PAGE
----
This review examines research as it relates to mentoring as a prevention strategy for delinquent behavior. The appeal of mentoring as a delinquent behavior prevention strategy is understandable given its relatively low cost and ability to capitalize on the resources of local communities and caring individuals. The review is organized around four topics:
- The overall contributions of mentoring to reducing or preventing delinquent behavior.
- Factors that may condition or shape the extent to which mentoring has effects on delinquent behavior.
- Processes that may be involved in accounting for the effects of mentoring on delinquent behavior.
- The extent to which approaches to mentoring focused on preventing or reducing delinquent behavior have reached intended youth, been implemented with high quality, and been adopted and sustained by settings.
Research on the effectiveness of mentoring for preventing or reducing delinquent behavior found mentoring relationships, both those that are provided through programs and those that are naturally occurring, appear more likely than not to contribute, on net, to lower levels of delinquent behavior. Research suggests, but does not definitively identify, several factors that may influence the effectiveness of mentoring for preventing or reducing delinquent behavior. One possibility is that prior involvement in the courts may lead youth to resist rather than to receive mentors whom they may view as an extension of an unpleasant justice system. However, both “mattering” (defined as being noticed, needed, and an object of concern, as well as the perception of being acknowledged and relevant to others), and strengthening of core indicators of positive development, and “thriving” (e.g., skills for setting and pursuing goals) appear to be processes through which mentoring may be able to help prevent or reduce delinquent behavior. When assessing the reach, quality, and sustainability of mentoring initiatives to prevent or reduce delinquent behavior, there remains work to be done. Mentoring services directed toward preventing or reducing future delinquent behavior and engaging youth in these services have proved only partially successful and, as such, there is a substantial unmet need for mentoring directed toward these goals. Limitations pertaining to the organizational capacity of juvenile justice settings and mentoring programs and their degree of coordination with one another appear to be important barriers.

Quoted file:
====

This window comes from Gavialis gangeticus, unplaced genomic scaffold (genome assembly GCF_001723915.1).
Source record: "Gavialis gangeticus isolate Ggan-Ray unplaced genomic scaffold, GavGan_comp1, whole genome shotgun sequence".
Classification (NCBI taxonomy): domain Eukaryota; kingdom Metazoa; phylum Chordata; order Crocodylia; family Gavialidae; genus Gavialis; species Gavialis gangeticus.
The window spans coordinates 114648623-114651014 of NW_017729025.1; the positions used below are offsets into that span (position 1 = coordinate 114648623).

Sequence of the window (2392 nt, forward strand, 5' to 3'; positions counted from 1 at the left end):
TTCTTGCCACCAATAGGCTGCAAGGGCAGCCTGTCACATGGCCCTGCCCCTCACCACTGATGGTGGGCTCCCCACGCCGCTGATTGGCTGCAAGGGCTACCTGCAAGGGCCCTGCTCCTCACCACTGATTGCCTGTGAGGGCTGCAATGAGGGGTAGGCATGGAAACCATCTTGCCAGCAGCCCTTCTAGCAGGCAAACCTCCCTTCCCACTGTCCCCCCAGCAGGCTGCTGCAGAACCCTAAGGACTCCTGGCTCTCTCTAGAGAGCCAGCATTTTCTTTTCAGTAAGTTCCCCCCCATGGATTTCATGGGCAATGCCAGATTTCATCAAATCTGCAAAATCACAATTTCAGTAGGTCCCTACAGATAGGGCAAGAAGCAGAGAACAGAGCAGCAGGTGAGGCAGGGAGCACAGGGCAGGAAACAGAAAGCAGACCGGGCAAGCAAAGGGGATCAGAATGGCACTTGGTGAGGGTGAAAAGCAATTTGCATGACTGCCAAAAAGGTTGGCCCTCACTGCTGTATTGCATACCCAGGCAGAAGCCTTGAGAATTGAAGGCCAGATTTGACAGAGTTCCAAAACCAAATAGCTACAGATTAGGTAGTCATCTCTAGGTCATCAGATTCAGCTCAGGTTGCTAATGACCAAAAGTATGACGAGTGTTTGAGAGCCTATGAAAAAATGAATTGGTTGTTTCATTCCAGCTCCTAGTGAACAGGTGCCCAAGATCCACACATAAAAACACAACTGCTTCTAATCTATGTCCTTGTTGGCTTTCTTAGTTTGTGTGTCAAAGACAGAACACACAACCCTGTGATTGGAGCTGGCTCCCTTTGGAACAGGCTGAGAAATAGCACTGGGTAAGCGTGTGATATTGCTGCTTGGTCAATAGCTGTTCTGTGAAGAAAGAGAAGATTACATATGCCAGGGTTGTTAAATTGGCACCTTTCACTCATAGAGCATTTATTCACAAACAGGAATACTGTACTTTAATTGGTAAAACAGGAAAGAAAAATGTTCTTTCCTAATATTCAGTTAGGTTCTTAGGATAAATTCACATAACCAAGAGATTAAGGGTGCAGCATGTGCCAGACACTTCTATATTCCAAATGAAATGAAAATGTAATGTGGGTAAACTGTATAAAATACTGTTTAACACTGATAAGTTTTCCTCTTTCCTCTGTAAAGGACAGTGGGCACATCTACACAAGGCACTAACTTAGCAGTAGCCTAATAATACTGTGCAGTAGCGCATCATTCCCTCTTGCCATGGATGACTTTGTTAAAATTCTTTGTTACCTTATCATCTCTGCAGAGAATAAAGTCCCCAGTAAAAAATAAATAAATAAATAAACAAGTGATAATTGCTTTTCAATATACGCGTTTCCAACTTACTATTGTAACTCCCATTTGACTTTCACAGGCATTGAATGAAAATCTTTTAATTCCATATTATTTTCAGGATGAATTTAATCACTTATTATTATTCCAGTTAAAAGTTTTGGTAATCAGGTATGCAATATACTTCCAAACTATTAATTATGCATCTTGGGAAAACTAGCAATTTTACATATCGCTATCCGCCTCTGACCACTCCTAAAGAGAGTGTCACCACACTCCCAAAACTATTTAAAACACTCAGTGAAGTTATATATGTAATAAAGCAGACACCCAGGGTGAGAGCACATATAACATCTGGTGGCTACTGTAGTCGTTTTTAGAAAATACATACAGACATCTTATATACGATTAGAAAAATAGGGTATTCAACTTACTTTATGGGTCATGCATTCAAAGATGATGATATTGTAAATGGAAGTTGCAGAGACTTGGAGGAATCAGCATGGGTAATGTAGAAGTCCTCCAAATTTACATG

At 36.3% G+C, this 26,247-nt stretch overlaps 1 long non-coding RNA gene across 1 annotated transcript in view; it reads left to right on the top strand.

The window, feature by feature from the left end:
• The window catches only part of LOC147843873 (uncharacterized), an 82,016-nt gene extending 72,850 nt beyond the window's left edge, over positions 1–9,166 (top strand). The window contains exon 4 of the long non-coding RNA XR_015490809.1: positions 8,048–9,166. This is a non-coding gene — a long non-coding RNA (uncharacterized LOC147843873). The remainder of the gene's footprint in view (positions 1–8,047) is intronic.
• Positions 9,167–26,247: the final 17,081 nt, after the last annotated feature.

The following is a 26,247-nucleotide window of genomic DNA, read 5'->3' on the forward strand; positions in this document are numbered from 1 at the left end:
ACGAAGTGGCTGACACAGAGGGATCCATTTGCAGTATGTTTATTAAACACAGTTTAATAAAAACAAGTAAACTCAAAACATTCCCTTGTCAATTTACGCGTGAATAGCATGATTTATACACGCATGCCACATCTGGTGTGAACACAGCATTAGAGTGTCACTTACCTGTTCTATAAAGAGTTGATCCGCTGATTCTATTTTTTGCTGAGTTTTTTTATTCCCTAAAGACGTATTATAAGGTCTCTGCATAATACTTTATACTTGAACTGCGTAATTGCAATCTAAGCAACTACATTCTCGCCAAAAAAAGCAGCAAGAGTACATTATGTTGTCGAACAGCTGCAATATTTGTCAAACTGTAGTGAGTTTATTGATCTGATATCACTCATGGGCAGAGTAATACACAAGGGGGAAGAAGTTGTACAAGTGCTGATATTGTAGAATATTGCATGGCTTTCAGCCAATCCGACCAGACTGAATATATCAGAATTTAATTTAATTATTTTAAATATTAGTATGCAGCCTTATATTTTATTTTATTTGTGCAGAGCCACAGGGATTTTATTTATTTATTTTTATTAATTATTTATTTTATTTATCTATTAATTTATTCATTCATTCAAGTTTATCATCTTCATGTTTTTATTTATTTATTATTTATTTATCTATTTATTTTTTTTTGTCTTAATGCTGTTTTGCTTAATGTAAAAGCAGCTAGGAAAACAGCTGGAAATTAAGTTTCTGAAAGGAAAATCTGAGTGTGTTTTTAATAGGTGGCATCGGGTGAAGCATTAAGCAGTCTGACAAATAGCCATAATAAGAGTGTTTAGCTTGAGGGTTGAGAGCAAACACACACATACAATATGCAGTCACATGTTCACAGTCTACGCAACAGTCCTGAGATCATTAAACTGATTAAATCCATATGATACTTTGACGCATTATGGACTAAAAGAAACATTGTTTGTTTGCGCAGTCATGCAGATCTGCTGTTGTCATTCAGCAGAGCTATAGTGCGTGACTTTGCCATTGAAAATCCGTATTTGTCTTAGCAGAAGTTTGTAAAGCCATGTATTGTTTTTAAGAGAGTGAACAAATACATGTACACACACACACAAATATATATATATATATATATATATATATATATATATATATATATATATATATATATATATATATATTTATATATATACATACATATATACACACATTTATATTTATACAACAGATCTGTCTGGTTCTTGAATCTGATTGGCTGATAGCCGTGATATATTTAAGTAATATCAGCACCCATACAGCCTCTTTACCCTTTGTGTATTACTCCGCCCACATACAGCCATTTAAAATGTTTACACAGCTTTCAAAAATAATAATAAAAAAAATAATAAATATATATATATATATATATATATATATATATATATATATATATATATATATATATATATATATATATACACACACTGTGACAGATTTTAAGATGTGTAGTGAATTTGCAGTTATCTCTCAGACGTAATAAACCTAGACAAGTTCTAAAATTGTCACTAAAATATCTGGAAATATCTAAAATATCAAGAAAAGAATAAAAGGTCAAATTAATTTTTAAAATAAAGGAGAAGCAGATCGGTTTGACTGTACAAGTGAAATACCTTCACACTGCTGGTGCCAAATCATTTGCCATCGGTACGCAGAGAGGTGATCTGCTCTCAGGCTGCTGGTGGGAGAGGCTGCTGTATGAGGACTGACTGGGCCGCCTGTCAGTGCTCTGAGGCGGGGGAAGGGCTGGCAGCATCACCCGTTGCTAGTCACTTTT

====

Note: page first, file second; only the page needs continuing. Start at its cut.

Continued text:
Insights for practice based on currently available knowledge are appended to this review.
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